Observing the Signs


I talked about the decline of summer/onset of fall in my last, dementedly joyful post. The cold front did indeed blow through.  Temperatures have dropped to highs in the mid-nineties.  The morning and evening shade are really where you can feel the change, though. Sun warmed air cools just enough to give you goose-flesh as it passes over your skin.

This morning C and I were outside observing some new neighborhood cats. She wandered around the driveway, alternately pointing and yelling, “Kitty!” and picking up random stuff to chuck in the yard. I saw her squat to observe something. I walked over and saw that she was looking at an acorn. I looked up, and sure enough, the oak trees in our yard were chock full of them.

Other signs:

Obviously, night is coming earlier. A few weeks ago there was still an hour of twilight after we put C to bed. Now it’s dark.

The light is beginning to take on a different quality. It’s hard to explain, at once more golden and also…lighter? In the morning the light has a more over-exposed quality that I associate with late fall and winter.

People! Hah, this might be one of the biggest season signs. People are ready for autumn. On the internet and in my friend circle no one can stop talking about how autumn is almost here.

I feel it. I want to clean, can, organize, garden and prepare. I have a lot of energy for doing house work, getting things done before the eventual rush of the holidays. I also feel the turning inward, the harvesting, the beginning of self-reflection and…rootedness?…that begins in the fall.

And something even harder to explain, something that I also feel around Beltane, is some sort of…thinning. The atmosphere feels a little more open, but also a little…closer. Like something is pressing on you a bit.


Herbs: Basil

Latin name: Ocimum basilicum from the Lamiaceae (mint) family

Native to: India

Popular Cultivars: Lemon and cinnamon, African Blue, Holy Basil, Thai Basil

Basil, King of Herbs. It almost seemsredundant to do a post on basil, but I was inspired by some drying in my workroom. Truthfully, they’ve probably been left too long, but I can’t bear to take them down.

Basil has a long, venerable history across many cultures. Basil itself is thought to have originated in India, and was commonly used for religious and medicinal purposes. From there, it spread both east and west.

There are conflicting views and traditions surrounding basil. Some cultures associate it with death and hatred, others with love, fertility and exorcism. Tulsi, or Holy Basil, is sacred to both the Hindus and those of Greek Orthodox faith. To the Romans, basil was an herb of fertility, and “they believed that it would only flourish where it was tended by a beautiful young maiden” (1). Nicholas Culpeper, the famed herbalist, seemed to think basil as an evil plant, stating that: “This herb and rue will not grow together…and we know rue is as great an enemy of poison as any that grows.” (2) Culpeper associated basil with “the planet Mars and under the Scorpion…it is no marvel if it carry a virulent quality with it.” (3).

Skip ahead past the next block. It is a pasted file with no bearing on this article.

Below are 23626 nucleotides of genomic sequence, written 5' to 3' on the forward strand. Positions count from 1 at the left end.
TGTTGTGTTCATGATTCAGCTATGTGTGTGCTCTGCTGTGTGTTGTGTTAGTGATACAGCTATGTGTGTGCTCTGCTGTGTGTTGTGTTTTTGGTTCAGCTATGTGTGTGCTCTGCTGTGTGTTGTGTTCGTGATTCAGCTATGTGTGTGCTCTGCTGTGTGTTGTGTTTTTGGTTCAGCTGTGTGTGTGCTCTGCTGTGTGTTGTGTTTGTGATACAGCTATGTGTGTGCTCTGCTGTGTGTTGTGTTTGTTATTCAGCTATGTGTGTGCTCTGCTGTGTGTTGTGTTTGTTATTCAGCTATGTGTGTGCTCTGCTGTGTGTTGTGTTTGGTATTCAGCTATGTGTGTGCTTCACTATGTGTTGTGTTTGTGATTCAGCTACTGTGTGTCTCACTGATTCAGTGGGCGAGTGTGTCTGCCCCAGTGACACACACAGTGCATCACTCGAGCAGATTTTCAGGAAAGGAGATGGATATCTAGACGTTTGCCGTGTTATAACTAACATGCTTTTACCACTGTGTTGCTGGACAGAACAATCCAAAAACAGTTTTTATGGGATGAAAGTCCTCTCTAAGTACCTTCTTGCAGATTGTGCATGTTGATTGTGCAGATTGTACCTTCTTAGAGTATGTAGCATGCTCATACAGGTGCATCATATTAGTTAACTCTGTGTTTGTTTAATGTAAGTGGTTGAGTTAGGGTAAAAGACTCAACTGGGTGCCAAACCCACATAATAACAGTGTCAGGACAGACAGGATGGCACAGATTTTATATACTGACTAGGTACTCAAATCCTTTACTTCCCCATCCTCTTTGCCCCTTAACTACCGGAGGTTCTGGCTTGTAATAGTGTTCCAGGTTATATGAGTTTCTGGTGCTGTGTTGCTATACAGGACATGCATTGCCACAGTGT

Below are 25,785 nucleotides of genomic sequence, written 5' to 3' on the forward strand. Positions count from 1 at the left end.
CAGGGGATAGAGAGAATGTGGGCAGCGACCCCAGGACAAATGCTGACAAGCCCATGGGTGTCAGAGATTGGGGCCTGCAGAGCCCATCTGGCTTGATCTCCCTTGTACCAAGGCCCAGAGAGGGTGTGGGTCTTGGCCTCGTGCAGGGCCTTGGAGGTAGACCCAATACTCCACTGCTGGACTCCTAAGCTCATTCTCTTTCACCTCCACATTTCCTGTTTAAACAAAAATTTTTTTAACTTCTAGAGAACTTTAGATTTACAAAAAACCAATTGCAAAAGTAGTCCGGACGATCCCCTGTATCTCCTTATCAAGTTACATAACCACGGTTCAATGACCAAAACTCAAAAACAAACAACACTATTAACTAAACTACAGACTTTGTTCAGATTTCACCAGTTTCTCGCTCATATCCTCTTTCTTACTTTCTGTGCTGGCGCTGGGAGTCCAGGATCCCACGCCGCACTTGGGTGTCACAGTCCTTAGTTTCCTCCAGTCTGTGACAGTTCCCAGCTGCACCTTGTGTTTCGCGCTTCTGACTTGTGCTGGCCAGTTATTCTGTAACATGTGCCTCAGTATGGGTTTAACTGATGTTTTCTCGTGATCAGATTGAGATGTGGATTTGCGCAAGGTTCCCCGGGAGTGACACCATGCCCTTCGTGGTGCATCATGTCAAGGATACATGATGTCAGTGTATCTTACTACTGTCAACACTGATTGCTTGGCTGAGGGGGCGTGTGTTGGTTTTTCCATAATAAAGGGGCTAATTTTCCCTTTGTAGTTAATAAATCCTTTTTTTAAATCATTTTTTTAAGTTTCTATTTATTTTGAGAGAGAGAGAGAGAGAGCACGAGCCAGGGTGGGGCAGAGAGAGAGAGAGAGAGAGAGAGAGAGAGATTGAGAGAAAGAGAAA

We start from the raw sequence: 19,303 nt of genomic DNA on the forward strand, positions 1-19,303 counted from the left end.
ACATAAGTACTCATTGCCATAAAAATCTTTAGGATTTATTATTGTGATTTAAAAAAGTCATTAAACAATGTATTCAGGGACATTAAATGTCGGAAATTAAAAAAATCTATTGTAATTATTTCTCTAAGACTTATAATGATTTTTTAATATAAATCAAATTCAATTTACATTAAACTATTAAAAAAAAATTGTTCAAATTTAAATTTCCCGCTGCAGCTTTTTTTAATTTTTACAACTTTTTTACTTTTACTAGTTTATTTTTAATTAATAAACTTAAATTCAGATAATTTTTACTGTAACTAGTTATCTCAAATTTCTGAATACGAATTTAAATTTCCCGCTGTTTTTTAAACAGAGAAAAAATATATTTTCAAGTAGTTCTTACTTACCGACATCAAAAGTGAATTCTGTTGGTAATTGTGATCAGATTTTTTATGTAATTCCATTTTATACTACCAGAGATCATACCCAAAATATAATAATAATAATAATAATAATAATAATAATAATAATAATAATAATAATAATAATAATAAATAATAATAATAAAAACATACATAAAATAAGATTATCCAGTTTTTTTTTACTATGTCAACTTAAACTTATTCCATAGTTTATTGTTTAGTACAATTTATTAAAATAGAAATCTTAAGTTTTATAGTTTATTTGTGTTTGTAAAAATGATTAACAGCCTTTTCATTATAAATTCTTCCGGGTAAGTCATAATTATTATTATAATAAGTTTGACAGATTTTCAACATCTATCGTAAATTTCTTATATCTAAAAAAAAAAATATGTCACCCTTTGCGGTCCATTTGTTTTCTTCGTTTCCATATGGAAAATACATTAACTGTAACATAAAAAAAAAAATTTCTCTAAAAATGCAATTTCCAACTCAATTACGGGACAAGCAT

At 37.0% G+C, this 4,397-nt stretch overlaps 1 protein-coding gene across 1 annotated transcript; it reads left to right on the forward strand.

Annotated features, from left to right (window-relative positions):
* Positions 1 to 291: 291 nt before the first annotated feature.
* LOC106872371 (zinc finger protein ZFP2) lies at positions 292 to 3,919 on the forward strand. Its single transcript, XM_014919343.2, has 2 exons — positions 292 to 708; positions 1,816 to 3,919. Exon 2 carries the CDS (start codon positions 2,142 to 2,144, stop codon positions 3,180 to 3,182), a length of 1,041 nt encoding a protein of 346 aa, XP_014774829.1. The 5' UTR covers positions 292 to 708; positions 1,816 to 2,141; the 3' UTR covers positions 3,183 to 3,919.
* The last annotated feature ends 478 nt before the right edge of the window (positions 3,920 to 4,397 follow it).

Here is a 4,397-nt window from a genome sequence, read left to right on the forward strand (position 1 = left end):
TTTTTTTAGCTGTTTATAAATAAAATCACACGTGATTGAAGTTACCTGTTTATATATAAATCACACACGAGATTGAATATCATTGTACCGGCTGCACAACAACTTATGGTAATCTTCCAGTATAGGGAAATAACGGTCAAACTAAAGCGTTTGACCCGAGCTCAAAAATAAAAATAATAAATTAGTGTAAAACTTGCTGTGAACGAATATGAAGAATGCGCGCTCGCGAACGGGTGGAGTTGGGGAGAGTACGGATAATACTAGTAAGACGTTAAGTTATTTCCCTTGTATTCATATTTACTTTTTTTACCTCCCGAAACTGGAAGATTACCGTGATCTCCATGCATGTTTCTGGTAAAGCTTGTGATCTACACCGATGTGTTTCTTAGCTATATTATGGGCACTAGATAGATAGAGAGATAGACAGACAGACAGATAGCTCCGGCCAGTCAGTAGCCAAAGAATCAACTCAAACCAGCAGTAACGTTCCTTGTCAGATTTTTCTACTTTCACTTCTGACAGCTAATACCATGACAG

Modern Pagan associations aren’t as negative. Scott Cunningham associates the herb mainly with the planet Mars, the element of Fire and with the applications of love, fertility, exorcism and wealth. Ellen Dugan’s book, Cottage Witchery, agrees and corresponds Basil to wealth and good luck.

My personal correspondences with basil are: hot, fire, summer, energetic, moist, growth!, hardy and fresh.

Medicinal uses range from applying fresh leaves to insect bites (this was found in all of my books and throughout history) to drinking an infusion as a tonic for motion sickness and head colds. (4)

Basil needs to be grown in rich soil and in full sun. It loves the heat and can survive extreme temperatures as long as it gets a good drink. Basil is an easy herb to grow from seed, just scatter in a pot and cover lightly with dirt and compost. Keep it moist–but not drenched–and you should have enough basil to keep you from spring to autumn. In  most locations basil is an annual that needs to be replanted every year.

My favorite way to use basil? Fresh and in food! Pesto, caprese salad, julienned on top of pasta sauces and sautéed veggies. I’ve used basil as a remembrance of old friends and to heal emotional wounds. Basil brings me joy in the garden, from its strong and frisky anise aroma to its vigorous growth throughout the season.

(1) The Book of Magical Herbs by Margaret Picton, published 2000.

(2) DK Natural Health: Complete Guide to Medicinal Herbs by Penelope Ody, MNIMH, published 2000, second edition.

(3) Growing and Using Healing Herbs by Gaea and Shandor Weiss, published 1985.

(4) See citation 2.

(5) Cunningham’s Encyclopedia of Magical Herbs by Scott Cunningham, published in 2011, second edition, nineteenth printing.

(6) Cottage Witchery by Ellen Dugan, published 2005.